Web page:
Unfortunately, pet owners often fail to do their homework. Even if their pets survive the flight without incident, the cat moms and dads abandon their animal companions in their hotel rooms while they go to the beach or out for dinner. That irritates their animal companion even more, setting everyone up for an unbearable return flight.

“If you want to unplug from daily responsibilities, it’s best that your dog stays home,” advises Bradley Phifer, executive director of the Certification Council for Professional Dog Trainers.

By the way, dropping off a dog in your hotel room isn’t just bad for your pet. It can also get you into trouble with the hotel, which has strict rules about leaving a pet alone. Or it can get you arrested, as it did for a Pennsylvania man who allegedly left a puppy in a hotel room.

OK, some animals should fly with you

No one is advocating a total ban on traveling with animals. Service dogs are essential for passengers with disabilities, and they’re trained to handle the rigors of flying. (The Department of Transportation recently tightened its rules on service animals, which all but put an end to the problem of fake therapy animals.) I would also grant a waiver for pet owners relocating, especially if they’re moving overseas.

And yes, there are some pet owners who have well-behaved dogs or cats who can share a vacation with them. But it’s usually a less anxiety-inducing driving vacation, where you can make frequent stops for a bathroom break.

They are dogs like Pepper, who belong to Cheri Honnas, a veterinarian who is an advisor to Bone Voyage Dog Rescue. Before she travels with her pup, she conducts extensive research on her destination, making sure she plans enough rest stops and that their accommodations are dog-friendly. She packs a special bag for Pepper, which includes food, water bowls, regular medications, flea and tick preventives, a litter bag, leash, collar, bedding, and grooming supplies. (Related: Is this enough compensation? A partial refund for my dogless flight.)

“So, is it a ‘yes’ to Fido and Fluffy joining the family vacation?” she asks. “That’s a decision best made considering your pet’s unique needs and personality.”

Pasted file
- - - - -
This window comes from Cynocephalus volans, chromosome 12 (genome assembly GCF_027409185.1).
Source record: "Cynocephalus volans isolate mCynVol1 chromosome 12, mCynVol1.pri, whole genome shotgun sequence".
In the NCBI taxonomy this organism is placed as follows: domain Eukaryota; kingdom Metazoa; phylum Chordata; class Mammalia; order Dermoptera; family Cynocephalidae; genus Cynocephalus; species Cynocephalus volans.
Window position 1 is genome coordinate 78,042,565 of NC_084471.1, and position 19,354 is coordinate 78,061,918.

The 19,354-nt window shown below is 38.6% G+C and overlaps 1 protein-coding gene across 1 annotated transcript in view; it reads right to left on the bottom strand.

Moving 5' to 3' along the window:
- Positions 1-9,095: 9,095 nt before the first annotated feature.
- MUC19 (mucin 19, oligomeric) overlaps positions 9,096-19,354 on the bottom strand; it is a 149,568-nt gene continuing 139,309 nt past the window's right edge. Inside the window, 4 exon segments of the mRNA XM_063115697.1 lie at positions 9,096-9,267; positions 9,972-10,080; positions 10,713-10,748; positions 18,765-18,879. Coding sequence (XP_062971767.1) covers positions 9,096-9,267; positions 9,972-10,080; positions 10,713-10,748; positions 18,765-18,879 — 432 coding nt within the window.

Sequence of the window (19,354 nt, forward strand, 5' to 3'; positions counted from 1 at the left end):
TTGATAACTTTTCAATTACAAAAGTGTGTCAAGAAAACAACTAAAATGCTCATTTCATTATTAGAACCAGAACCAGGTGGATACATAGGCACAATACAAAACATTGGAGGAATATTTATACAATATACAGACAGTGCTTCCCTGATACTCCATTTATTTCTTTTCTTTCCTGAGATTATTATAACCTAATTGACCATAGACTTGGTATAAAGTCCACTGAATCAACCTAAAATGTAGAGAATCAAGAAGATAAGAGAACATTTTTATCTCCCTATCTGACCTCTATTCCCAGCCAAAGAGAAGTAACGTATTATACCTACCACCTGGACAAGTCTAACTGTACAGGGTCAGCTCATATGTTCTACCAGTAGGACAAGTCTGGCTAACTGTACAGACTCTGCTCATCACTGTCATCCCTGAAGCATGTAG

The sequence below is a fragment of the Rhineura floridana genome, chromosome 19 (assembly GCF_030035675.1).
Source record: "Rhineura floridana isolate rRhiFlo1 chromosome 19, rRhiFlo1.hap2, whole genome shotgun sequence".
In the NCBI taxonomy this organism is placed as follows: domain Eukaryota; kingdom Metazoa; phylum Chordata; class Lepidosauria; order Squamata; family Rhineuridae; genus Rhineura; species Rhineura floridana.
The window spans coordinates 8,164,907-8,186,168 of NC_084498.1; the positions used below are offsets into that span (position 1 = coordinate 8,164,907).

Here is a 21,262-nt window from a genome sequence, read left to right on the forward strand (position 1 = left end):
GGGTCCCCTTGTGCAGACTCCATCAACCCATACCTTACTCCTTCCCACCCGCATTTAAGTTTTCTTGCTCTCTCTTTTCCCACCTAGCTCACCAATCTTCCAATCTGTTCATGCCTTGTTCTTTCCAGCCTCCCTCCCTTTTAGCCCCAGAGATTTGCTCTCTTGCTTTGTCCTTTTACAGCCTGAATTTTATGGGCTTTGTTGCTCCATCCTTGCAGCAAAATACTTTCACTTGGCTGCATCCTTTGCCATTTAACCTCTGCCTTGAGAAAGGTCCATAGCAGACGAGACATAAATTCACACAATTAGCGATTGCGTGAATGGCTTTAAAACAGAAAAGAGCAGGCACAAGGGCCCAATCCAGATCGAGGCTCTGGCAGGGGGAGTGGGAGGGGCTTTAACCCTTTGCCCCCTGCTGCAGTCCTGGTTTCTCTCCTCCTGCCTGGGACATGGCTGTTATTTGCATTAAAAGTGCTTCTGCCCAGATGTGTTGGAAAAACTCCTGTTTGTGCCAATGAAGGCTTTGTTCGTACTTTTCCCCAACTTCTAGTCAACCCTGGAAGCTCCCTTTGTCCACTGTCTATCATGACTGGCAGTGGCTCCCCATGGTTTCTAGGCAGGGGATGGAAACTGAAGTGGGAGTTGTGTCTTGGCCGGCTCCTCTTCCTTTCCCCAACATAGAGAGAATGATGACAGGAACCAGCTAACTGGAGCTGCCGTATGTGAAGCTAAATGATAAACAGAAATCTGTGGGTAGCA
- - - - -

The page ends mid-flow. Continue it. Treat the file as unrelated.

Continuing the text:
I’ll tell you what that is — it’s a “yes” to a lot of preparation and work. It’s the kind of work few people care to do before their vacation, unfortunately.

Let’s make it easy: Add your pet to the “no-fly” list

Maybe it’s best to leave your pet at home. 

I know, I know. It’s not a popular opinion. More than half of Americans (55%) say they plan to travel with their pet, according to a survey conducted by Hilton in 2022. An astonishing 58% would prefer to travel with their pet rather than a friend or family member. And a new poll this summer by transportation company KinectAir suggests that 78% of Americans would fly their animals on a private plane if they could.

But passengers like Dzurick, the retired engineer from Tucson, say enough is enough.

“I’m in that old-fashioned camp that was raised to know that dogs and cats were pets, not mini-humans or substitute children,” he told me. “I fail to understand why people think they must take them everywhere they go, anytime they go.”

He makes a good point. You might be OK with taking your fur baby on a weekend driving vacation, but please — no planes. Pets are not people. I have never heard a dog or cat ask to fly, and I’m betting neither have you. In fact, if your dog could talk, he’d probably ask to stay home.

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Christopher Elliott

Christopher Elliott is the founder of Elliott Advocacy, a 501(c)(3) nonprofit organization that empowers consumers to solve their problems and helps those who can't. He's the author of numerous books on consumer advocacy and writes three nationally syndicated columns. He also publishes the Elliott Report, a news site for consumers, and Elliott Confidential, a critically acclaimed newsletter about customer service. If you have a consumer problem you can't solve, contact him directly through his advocacy website. You can also follow him on X, Facebook, and LinkedIn, or sign up for his daily newsletter.